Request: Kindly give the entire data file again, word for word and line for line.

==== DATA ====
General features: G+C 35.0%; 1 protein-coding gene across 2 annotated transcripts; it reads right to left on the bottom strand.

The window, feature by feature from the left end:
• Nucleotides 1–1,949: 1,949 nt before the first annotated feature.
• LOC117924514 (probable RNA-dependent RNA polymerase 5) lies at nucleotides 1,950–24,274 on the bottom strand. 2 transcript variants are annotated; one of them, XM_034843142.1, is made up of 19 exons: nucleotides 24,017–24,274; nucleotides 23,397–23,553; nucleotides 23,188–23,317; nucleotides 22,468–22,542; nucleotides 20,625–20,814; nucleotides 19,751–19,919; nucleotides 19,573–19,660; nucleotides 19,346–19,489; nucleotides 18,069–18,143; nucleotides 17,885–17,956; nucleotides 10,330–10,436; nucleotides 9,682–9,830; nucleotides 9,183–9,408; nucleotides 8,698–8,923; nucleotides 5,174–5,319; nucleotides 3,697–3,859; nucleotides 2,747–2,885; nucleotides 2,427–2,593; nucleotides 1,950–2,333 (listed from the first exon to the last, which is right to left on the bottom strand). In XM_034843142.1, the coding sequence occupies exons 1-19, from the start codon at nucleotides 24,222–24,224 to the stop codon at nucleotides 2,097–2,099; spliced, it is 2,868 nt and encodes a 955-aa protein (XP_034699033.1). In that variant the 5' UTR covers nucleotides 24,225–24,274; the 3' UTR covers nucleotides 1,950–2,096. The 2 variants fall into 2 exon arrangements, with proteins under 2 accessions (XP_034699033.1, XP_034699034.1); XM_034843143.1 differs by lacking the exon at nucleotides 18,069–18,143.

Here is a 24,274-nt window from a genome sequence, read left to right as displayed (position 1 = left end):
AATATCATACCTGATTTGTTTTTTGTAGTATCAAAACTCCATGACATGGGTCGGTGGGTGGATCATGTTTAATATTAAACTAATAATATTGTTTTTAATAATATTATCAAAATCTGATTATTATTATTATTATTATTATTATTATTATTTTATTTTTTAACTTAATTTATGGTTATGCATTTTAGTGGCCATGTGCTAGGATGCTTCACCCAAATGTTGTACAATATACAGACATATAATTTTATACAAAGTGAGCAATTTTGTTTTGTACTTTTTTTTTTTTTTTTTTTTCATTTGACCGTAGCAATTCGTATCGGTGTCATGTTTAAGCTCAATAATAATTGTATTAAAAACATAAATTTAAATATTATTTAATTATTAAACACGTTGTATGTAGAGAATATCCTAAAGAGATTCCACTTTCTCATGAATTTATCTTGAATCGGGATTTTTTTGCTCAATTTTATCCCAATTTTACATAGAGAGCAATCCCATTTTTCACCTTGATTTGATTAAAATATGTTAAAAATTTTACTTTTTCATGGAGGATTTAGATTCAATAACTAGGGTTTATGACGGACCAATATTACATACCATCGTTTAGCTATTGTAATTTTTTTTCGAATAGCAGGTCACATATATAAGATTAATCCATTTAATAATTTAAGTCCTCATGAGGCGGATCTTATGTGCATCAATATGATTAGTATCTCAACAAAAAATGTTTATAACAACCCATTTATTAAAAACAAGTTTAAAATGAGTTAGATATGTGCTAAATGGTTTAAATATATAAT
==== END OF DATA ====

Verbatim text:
General features: G+C 35.0%; 1 protein-coding gene across 2 annotated transcripts; it reads right to left on the bottom strand.

The window, feature by feature from the left end:
• Nucleotides 1–1,949: 1,949 nt before the first annotated feature.
• LOC117924514 (probable RNA-dependent RNA polymerase 5) lies at nucleotides 1,950–24,274 on the bottom strand. 2 transcript variants are annotated; one of them, XM_034843142.1, is made up of 19 exons: nucleotides 24,017–24,274; nucleotides 23,397–23,553; nucleotides 23,188–23,317; nucleotides 22,468–22,542; nucleotides 20,625–20,814; nucleotides 19,751–19,919; nucleotides 19,573–19,660; nucleotides 19,346–19,489; nucleotides 18,069–18,143; nucleotides 17,885–17,956; nucleotides 10,330–10,436; nucleotides 9,682–9,830; nucleotides 9,183–9,408; nucleotides 8,698–8,923; nucleotides 5,174–5,319; nucleotides 3,697–3,859; nucleotides 2,747–2,885; nucleotides 2,427–2,593; nucleotides 1,950–2,333 (listed from the first exon to the last, which is right to left on the bottom strand). In XM_034843142.1, the coding sequence occupies exons 1-19, from the start codon at nucleotides 24,222–24,224 to the stop codon at nucleotides 2,097–2,099; spliced, it is 2,868 nt and encodes a 955-aa protein (XP_034699033.1). In that variant the 5' UTR covers nucleotides 24,225–24,274; the 3' UTR covers nucleotides 1,950–2,096. The 2 variants fall into 2 exon arrangements, with proteins under 2 accessions (XP_034699033.1, XP_034699034.1); XM_034843143.1 differs by lacking the exon at nucleotides 18,069–18,143.

Here is a 24,274-nt window from a genome sequence, read left to right as displayed (position 1 = left end):
AATATCATACCTGATTTGTTTTTTGTAGTATCAAAACTCCATGACATGGGTCGGTGGGTGGATCATGTTTAATATTAAACTAATAATATTGTTTTTAATAATATTATCAAAATCTGATTATTATTATTATTATTATTATTATTATTATTTTATTTTTTAACTTAATTTATGGTTATGCATTTTAGTGGCCATGTGCTAGGATGCTTCACCCAAATGTTGTACAATATACAGACATATAATTTTATACAAAGTGAGCAATTTTGTTTTGTACTTTTTTTTTTTTTTTTTTTTCATTTGACCGTAGCAATTCGTATCGGTGTCATGTTTAAGCTCAATAATAATTGTATTAAAAACATAAATTTAAATATTATTTAATTATTAAACACGTTGTATGTAGAGAATATCCTAAAGAGATTCCACTTTCTCATGAATTTATCTTGAATCGGGATTTTTTTGCTCAATTTTATCCCAATTTTACATAGAGAGCAATCCCATTTTTCACCTTGATTTGATTAAAATATGTTAAAAATTTTACTTTTTCATGGAGGATTTAGATTCAATAACTAGGGTTTATGACGGACCAATATTACATACCATCGTTTAGCTATTGTAATTTTTTTTCGAATAGCAGGTCACATATATAAGATTAATCCATTTAATAATTTAAGTCCTCATGAGGCGGATCTTATGTGCATCAATATGATTAGTATCTCAACAAAAAATGTTTATAACAACCCATTTATTAAAAACAAGTTTAAAATGAGTTAGATATGTGCTAAATGGTTTAAATATATAAT